For the 2016 Summer Olympics, the New York Times made some beautiful charts displaying which countries have dominated which Olympic sports over time. You should really check out all the charts for yourself here, but just to make things easier here are two of them:
(My goodness was East Germany a sporting powerhouse during the Cold War, especially compared to West Germany, which had four times its population–16 million vs. 63 million in 1990!!!)
At the level of individual sports, the dominance of specific countries is even more clear-cut. Here’s the chart for the medals just in long-distance running events (the 5K, the 10K, and the marathon):
Ethiopia and Kenya nowadays account for well over half the medals in these sports, although that honor used to go to Finland (of all places) during the interwar period.
This relationship between sport and nationalism, about a country performing well on the international stage is important to a lot of people, which is why some governments are willing to spend $7.2 million in training and support for each Olympic medal their athletes bring home.
Entering into this potent mix of nationalism, money, and athletics are the new e-sports (about which I’ve written here previously and will again shortly). One thing that’s interesting thus far in the brief history of international e-sports competition is that it’s not the usual suspects bringing in the loot. Over-generalizing somewhat, the U.S. and Russia tend to be conspicuously absent from elite global tournaments, which are instead usually dominated by the South Koreans and the Chinese. Indeed, in the ongoing League of Legends Worlds 2017 tournament, for a remarkable *third* year in a row the two finalists are Korean teams, ensuring a Korean threepeat regardless of the outcome of the matches that will be played in the sold-out “Bird’s Nest” Olympic Stadium in Beijing on November 4th.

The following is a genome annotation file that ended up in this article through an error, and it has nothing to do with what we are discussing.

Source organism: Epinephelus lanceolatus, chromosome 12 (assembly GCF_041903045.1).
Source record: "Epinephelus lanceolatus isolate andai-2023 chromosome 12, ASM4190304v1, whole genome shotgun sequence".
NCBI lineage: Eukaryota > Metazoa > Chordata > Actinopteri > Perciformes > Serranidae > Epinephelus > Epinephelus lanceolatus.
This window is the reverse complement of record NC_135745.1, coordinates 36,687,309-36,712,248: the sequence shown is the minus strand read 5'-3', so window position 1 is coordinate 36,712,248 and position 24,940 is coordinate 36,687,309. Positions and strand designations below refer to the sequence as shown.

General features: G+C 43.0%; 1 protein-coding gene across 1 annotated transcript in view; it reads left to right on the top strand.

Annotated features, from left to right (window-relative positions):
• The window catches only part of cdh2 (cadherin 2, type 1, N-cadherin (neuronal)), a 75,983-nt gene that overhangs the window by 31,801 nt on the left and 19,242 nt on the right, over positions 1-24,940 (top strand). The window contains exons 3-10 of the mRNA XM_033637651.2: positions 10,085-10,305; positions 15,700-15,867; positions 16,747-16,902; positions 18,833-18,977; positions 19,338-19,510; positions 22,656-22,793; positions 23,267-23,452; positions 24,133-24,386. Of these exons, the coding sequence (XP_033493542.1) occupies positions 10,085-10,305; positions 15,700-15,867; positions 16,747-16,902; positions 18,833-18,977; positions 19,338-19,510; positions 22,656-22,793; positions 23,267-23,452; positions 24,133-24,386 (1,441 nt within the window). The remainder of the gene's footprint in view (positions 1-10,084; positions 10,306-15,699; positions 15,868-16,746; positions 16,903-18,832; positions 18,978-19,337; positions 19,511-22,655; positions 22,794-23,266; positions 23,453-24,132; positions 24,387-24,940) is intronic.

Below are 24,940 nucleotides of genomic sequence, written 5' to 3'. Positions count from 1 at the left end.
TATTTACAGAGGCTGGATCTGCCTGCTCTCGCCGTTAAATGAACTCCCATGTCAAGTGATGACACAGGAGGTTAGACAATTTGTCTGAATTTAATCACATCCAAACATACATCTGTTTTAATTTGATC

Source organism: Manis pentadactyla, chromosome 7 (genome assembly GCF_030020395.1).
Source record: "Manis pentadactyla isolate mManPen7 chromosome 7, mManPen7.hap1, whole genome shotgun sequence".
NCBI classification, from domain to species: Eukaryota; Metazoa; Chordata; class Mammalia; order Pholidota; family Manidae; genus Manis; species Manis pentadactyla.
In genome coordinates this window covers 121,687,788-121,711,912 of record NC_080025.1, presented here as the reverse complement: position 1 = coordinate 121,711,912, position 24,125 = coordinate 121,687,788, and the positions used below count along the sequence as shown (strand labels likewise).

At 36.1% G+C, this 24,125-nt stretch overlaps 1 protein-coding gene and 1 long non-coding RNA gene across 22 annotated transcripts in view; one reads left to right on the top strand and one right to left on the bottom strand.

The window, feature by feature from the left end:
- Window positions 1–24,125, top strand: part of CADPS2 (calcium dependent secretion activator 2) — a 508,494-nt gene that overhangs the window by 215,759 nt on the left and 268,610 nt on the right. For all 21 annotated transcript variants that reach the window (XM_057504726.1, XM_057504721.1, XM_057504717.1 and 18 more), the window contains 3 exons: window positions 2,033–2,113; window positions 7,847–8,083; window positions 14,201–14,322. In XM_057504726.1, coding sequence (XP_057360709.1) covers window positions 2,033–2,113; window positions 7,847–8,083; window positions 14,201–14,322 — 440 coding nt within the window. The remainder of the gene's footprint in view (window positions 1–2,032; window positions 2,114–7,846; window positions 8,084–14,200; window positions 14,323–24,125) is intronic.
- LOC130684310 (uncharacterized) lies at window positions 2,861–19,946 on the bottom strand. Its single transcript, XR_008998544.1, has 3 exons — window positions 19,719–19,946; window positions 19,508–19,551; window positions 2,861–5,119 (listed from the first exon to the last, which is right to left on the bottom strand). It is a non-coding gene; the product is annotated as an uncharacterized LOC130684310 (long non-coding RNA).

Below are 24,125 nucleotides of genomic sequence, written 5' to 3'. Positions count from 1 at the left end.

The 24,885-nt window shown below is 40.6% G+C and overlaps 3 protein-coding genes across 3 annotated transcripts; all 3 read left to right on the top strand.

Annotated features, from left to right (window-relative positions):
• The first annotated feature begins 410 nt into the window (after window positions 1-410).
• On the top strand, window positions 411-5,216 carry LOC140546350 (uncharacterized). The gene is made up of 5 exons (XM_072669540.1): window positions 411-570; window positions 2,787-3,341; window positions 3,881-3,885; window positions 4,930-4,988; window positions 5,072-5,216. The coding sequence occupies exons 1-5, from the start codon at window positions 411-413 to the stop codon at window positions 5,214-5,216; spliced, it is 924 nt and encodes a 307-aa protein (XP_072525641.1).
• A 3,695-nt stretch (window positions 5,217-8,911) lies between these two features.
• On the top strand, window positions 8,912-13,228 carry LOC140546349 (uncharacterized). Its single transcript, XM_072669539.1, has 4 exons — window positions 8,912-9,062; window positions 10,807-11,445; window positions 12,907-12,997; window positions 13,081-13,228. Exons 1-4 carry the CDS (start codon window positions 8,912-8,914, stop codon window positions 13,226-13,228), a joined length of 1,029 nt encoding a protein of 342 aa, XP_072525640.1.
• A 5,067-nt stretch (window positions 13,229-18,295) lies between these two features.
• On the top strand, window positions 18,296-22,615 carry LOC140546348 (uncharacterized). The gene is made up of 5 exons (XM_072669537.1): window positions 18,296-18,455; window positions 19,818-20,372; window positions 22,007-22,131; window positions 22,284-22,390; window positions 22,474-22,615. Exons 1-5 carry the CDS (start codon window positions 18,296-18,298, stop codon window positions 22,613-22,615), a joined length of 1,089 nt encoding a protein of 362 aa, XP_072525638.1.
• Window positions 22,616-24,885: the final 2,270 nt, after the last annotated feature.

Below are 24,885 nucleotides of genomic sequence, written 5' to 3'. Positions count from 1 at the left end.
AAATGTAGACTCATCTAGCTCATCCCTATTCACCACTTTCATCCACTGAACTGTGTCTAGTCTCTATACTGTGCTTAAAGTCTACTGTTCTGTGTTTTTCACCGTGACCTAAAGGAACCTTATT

As my own just-updated-but-much-less-pretty-than-the NYT‘s graph shows, this isn’t because more Korean teams are qualifying for the World Championship, but rather because of simply outperforming teams from other countries during the tournament itself:
The last aspect of this story to consider is that the International Olympics Committee, with its finger in the wind, has just formally offered to consider e-sports for inclusion in the Paris 2024 Summer Olympics and beyond. Now, if I’m the next South Korean minister for culture and sports (not the one that was recently convicted of perjury as part of the corruption investigation into now-ousted President Park), I’ve got to figure that for a tiny fraction of the £350 million the British spent acquiring their medal haul in the Rio Olympics, I can simply lobby the IOC to include as many e-sports in future Olympics as possible. The medals should simply drop into my country’s lap, although only time will tell…